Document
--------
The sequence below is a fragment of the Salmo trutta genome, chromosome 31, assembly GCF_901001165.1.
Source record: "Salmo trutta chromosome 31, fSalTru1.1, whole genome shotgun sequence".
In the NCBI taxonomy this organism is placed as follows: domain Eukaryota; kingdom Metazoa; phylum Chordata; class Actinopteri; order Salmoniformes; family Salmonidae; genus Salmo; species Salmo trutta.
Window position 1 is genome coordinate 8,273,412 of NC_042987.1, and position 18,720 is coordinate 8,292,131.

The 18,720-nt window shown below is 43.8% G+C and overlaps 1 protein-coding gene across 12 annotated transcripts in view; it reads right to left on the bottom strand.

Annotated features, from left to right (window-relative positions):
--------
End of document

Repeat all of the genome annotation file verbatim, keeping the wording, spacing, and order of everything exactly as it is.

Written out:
The sequence below is a fragment of the Salmo trutta genome, chromosome 31, assembly GCF_901001165.1.
Source record: "Salmo trutta chromosome 31, fSalTru1.1, whole genome shotgun sequence".
In the NCBI taxonomy this organism is placed as follows: domain Eukaryota; kingdom Metazoa; phylum Chordata; class Actinopteri; order Salmoniformes; family Salmonidae; genus Salmo; species Salmo trutta.
Window position 1 is genome coordinate 8,273,412 of NC_042987.1, and position 18,720 is coordinate 8,292,131.

The 18,720-nt window shown below is 43.8% G+C and overlaps 1 protein-coding gene across 12 annotated transcripts in view; it reads right to left on the bottom strand.

Annotated features, from left to right (window-relative positions):